In fact, the centerpieces of today’s military are well on their way to the scrapheap or to museum displays. There may well be a few aircraft carriers, nuclear missiles, B-2 bombers, F-22 fighters, and the like around in 20 years. But they’ll be oddities reserved for special purposes, like typewriters. Laser, electronic and robotic weapons will have replaced those using gunpowder, and they’ll be readily available to anyone (an accelerant in the collapse of the nation-state). The military’s reliance on centralization and on computer power will prove an Achilles heel; a gang of teenage hackers (not only the best kind, but the most common kind) can devastate a military for pure sport.
Conquest of wealth or territory will be pointless; that’s one thing even the Soviets suspected in the ‘80s, when they still had the power to invade Western Europe. It’s now nothing like in the old days, when a successful war yielded lots of gold, cattle and slaves. This lack of an economic return will obviate one reason for a military. The hollowing-out of nation-states will obviate another; governments will find they just don’t have either the financial means or the popular support for serious military establishments.
The military, as the cutting edge of the nation-state, is in serious decline. Conflict between groups will still exist, of course, but it will be more informal, more the kind of thing that a Mafia or an Al-Qaeda might conduct. The growth of private military contractors, like Blackwater (now Xe), which only need be paid when in use, is indicative.
A BASIC PLAN
Sorry I can’t do any better than a best-case scenario that just isn’t very rosy – at least over the near term. And there’s a high likelihood of the worst-case scenario. There will probably be some overlapping elements from all three, if I’m on the right track.
From an economic point of view, I see only two things as being predictable: One, that many people will always produce more than they consume and save the difference; this will create capital, which is critical for not only a higher standard of living, but for the advancement of technology.
Two, that since there are currently more scientists and engineers alive than have lived in all previous history combined, technology will keep advancing; technology is the major force to advance the general standard of living. So that’s essentially why I’m an optimist. Let’s just hope the savers aren’t wiped out, and the scientists don’t do too much government work.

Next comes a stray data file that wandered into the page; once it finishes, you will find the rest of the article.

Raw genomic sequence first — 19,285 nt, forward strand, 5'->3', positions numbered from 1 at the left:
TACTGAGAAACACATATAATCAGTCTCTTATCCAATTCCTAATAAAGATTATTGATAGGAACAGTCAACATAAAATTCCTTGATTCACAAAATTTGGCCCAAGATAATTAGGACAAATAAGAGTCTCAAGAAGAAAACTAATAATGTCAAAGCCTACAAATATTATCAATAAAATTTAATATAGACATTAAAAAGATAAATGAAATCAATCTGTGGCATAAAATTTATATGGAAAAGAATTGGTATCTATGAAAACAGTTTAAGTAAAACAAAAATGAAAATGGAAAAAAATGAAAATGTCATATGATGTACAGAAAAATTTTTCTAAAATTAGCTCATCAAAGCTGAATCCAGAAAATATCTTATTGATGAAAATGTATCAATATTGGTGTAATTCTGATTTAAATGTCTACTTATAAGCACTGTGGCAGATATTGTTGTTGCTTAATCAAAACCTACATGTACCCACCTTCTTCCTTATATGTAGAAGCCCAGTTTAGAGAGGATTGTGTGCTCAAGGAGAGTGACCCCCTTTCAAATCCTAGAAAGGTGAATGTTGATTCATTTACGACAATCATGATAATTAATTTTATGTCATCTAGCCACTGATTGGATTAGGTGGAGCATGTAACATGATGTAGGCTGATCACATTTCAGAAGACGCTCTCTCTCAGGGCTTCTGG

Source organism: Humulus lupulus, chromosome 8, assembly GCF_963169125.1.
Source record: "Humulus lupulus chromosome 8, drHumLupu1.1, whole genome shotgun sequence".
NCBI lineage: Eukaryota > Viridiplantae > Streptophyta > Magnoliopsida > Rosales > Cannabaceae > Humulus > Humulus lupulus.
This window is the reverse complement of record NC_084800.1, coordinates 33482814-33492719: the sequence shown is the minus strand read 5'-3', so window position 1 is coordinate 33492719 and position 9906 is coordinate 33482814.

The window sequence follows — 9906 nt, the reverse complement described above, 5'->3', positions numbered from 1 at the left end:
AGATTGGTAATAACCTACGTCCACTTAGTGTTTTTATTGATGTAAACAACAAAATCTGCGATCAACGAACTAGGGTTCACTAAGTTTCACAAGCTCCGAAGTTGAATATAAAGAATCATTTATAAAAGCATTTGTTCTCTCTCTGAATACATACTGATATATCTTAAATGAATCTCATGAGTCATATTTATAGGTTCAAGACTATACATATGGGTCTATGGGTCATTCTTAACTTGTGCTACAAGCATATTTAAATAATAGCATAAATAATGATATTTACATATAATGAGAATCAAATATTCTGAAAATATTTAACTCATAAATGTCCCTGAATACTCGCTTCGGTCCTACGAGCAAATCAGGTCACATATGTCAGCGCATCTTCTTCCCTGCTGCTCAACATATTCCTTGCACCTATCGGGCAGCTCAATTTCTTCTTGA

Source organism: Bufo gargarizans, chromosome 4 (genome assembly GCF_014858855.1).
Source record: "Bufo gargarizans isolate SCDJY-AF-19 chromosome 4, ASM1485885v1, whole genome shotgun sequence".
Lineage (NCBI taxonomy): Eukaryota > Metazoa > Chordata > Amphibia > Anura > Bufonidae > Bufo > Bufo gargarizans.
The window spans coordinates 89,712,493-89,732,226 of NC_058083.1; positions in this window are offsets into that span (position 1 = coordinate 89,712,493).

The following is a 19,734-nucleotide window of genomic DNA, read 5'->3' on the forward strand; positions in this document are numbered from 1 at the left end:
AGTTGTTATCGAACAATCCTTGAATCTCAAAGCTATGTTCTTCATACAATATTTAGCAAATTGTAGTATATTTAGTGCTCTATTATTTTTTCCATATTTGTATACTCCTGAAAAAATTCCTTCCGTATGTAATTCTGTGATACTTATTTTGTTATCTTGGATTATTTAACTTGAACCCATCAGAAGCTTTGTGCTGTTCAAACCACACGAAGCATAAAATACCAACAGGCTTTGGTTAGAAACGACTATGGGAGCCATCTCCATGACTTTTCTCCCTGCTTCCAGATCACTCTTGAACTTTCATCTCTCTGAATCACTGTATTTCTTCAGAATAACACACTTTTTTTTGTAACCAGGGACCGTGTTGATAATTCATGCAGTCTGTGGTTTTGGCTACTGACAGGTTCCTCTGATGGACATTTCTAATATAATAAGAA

The most sensible plan for the next 20 years is to plan to survive. The days of “He who dies with the most toys wins,” and of two whole generations living way above their means, are over.
20 years isn’t forever. Think of it like a bear market, when the best thing to do is take your chips off the table, grab some books and retire to the beach for a year – except that this is going to be a lot longer and more serious. Nonetheless, I expect my fundamental optimism to get through it undamaged, as should yours.
For one thing, the long-term trend is favorable. Mankind has risen from subsistence and living in caves as little as 12,000 years ago, to reaching for the stars today – and the rate of progress has been accelerating. Why should that stop now?
But, as I mentioned earlier, thinking too far in the future is perhaps pointless. So what should you do now? The essential advice remains the same:
- Own gold and silver. At Casey Research, we’ve made a lot of money on them – and they’re no longer cheap – but they’re going higher, simply for lack of alternatives. Look at them as you would cash.
- Produce more than you consume, and save the difference. This is no longer the time for promiscuous, conspicuous consumption.
- Be alert for speculations. Some markets will collapse (for instance, I wouldn’t want to own a McMansion in the suburbs or a “collectible” car). Other markets will likely turn into manias, benefiting from trillions of new currency units (I suspect mining stocks will be one of them).
- Diversify your assets (and yourself) politically and geographically. As big a risk as the markets will be, your government is an even bigger one.
And, incidentally, we’re going to be looking carefully at the stock markets in the Arab world. It’s too early to buy. But there’s a time and a price for everything.